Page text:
Clinical Alarm Management
Improvement through collaboration

Post

Project aim: Identify processes to eliminate non-actionable alarms, make priority and actionable alarms more effective, and influence medical device design that supports recommended changes.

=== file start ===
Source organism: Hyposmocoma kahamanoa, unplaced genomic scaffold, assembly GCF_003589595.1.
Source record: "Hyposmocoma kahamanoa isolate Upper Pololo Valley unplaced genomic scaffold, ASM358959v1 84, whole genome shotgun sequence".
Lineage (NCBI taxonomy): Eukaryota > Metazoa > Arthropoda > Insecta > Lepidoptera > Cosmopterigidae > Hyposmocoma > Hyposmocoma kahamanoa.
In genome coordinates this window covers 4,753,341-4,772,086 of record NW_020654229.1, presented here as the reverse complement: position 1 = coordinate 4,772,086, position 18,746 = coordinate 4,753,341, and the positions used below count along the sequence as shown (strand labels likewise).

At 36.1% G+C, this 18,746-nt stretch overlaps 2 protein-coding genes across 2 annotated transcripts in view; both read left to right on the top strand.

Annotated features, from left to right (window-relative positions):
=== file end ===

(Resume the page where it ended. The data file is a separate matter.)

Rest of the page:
Medical devices used to monitor patients are built with alarms to alert health care personnel when the patient’s vital readings are outside of a desired range. Other devices, such as an IV pump alarm when a medication is complete or if there is some interruption in delivery. In our complex health care environment, there may be many devices connected to each patient, which potentially lead to hundreds of alarms per patient daily. An alert released by the Joint Commission in April 2013 announced that 85-99% of these alarms do not actually require clinical intervention. This overwhelming amount of sound can be distracting to the clinical staff who are interrupted during care delivery to respond to an alarm that may not require a clinical intervention. As a result, the clinical staff who work in these environments often become desensitized or immune to these alarms and may not respond when an alarm requires intervention.